Last modified: Tuesday, August 21, 2001
IU Sociology Department honored
IU Sociology Department honored for teaching excellence by American Sociological Association
The Department of Sociology at Indiana University's Bloomington campus has been selected for the Distinguished Contributions to Teaching Award by the American Sociological Association -- an honor usually given to individuals.
The ASA recognized the department, which was recently ranked 11th in the nation by U.S. News and World Report, for its excellence in training graduate students to become teachers. The department has produced many quality graduates who have gone on to faculty positions at prestigious universities and colleges throughout North America.
The department will be officially honored at the ASA annual national meeting in August.
Robert V. Robinson, chair of the Department of Sociology, said the program is unique because of its approach to developing graduate students into faculty who excel at all facets of teaching.
"I'm very pleased. It's a rarity for a department to receive this award," Robinson said. "I'm hoping that we'll serve as a model for other leading research departments in showing that it's important to train students not just as scholars or researchers, but also as effective classroom teachers."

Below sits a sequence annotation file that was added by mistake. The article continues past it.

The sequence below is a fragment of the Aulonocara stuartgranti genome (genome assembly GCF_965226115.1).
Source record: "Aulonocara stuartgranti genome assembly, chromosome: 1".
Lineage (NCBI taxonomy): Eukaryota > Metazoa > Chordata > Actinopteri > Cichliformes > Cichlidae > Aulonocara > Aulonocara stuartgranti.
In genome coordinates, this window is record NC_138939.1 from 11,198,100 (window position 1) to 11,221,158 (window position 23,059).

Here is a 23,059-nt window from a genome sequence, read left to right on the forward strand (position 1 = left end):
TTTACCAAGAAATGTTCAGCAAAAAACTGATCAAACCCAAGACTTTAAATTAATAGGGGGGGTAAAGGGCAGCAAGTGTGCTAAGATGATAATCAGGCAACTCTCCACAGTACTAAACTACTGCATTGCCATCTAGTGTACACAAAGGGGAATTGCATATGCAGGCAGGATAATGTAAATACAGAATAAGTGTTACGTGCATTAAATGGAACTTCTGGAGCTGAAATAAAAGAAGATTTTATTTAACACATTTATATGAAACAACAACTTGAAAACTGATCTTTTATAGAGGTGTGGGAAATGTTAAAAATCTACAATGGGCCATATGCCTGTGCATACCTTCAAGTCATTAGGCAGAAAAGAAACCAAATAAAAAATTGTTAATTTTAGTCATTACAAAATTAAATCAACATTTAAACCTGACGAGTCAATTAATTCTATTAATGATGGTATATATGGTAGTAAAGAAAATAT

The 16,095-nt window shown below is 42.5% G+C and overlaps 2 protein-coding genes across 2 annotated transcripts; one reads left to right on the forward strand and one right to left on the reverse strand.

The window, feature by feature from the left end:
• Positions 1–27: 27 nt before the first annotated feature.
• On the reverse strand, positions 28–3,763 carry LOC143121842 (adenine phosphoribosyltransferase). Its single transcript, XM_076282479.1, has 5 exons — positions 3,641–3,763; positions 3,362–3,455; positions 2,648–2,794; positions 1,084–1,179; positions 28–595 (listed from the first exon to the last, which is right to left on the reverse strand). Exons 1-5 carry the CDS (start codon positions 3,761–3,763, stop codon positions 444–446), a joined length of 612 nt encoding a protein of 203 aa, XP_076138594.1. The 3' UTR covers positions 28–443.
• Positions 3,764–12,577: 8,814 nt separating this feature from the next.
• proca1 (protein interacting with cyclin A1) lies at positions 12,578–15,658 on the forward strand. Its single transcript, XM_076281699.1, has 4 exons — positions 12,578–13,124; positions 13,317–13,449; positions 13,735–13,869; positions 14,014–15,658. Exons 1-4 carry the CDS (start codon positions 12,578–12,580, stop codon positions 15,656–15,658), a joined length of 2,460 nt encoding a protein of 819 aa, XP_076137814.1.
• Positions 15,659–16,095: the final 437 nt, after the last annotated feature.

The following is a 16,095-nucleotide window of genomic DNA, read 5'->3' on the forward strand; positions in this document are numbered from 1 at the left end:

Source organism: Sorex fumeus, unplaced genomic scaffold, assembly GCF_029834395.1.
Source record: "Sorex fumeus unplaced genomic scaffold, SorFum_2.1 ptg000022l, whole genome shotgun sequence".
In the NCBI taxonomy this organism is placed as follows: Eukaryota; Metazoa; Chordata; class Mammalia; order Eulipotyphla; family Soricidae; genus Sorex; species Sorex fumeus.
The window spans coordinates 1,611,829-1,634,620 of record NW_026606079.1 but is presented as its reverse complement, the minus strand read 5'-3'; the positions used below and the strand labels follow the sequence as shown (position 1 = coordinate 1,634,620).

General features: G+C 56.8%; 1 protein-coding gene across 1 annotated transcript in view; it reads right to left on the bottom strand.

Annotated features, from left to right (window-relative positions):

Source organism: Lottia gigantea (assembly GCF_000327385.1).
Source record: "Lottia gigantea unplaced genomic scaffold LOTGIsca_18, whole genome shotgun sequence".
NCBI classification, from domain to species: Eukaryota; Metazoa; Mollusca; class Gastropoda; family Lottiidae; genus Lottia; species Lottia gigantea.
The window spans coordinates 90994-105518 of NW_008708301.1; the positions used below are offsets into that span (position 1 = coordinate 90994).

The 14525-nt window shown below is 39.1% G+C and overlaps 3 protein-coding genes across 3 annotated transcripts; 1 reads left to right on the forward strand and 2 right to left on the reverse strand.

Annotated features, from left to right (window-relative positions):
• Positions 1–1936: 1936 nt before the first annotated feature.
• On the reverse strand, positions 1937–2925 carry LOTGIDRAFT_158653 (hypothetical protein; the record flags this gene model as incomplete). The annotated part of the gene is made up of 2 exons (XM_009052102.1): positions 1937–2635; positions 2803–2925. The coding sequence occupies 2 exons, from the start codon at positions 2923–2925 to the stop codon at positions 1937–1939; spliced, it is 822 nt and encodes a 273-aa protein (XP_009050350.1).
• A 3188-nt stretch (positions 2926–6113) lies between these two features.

Evidence of the program's success is the number of honors that program participants and graduates have received at both IU and other institutions. In recent years, under the guidance of the sociology faculty, and especially the architects of the teacher-training program, professors Bernice Pescosolido, Brian Powell and Kent Redding, sociology graduate students have won more IU teaching awards than any of their counterparts. Many recent graduates who have moved on to faculty positions at other universities have been honored by their respective institutions for teaching excellence.
"In a period when the academic community is criticized, perhaps rightly so, for not paying enough attention to teaching, our department has shown that the commitment of a leading sociology department to research does not require the sacrifice of teaching excellence," Robinson said.